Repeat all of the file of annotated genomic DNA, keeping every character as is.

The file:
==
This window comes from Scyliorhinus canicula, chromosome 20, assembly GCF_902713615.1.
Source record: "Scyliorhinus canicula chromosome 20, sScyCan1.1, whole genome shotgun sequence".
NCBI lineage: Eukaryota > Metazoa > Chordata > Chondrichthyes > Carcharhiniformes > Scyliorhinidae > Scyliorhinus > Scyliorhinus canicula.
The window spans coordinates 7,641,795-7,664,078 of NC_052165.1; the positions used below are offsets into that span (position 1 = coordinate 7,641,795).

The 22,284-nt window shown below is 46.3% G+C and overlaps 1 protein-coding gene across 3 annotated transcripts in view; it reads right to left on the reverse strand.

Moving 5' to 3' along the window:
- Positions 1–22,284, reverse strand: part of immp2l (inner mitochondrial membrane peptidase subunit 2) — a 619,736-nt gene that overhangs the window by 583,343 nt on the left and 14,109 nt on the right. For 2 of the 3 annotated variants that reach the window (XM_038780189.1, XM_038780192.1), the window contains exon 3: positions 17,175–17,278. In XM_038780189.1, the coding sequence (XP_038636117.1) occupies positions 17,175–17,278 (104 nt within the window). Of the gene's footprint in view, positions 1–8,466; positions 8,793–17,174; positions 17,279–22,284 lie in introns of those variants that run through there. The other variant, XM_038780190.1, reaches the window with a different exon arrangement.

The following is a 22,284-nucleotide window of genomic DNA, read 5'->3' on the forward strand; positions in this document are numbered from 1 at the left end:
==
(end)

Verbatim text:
This window comes from Scyliorhinus canicula, chromosome 20, assembly GCF_902713615.1.
Source record: "Scyliorhinus canicula chromosome 20, sScyCan1.1, whole genome shotgun sequence".
NCBI lineage: Eukaryota > Metazoa > Chordata > Chondrichthyes > Carcharhiniformes > Scyliorhinidae > Scyliorhinus > Scyliorhinus canicula.
The window spans coordinates 7,641,795-7,664,078 of NC_052165.1; the positions used below are offsets into that span (position 1 = coordinate 7,641,795).

The 22,284-nt window shown below is 46.3% G+C and overlaps 1 protein-coding gene across 3 annotated transcripts in view; it reads right to left on the reverse strand.

Moving 5' to 3' along the window:
- Positions 1–22,284, reverse strand: part of immp2l (inner mitochondrial membrane peptidase subunit 2) — a 619,736-nt gene that overhangs the window by 583,343 nt on the left and 14,109 nt on the right. For 2 of the 3 annotated variants that reach the window (XM_038780189.1, XM_038780192.1), the window contains exon 3: positions 17,175–17,278. In XM_038780189.1, the coding sequence (XP_038636117.1) occupies positions 17,175–17,278 (104 nt within the window). Of the gene's footprint in view, positions 1–8,466; positions 8,793–17,174; positions 17,279–22,284 lie in introns of those variants that run through there. The other variant, XM_038780190.1, reaches the window with a different exon arrangement.

The following is a 22,284-nucleotide window of genomic DNA, read 5'->3' on the forward strand; positions in this document are numbered from 1 at the left end: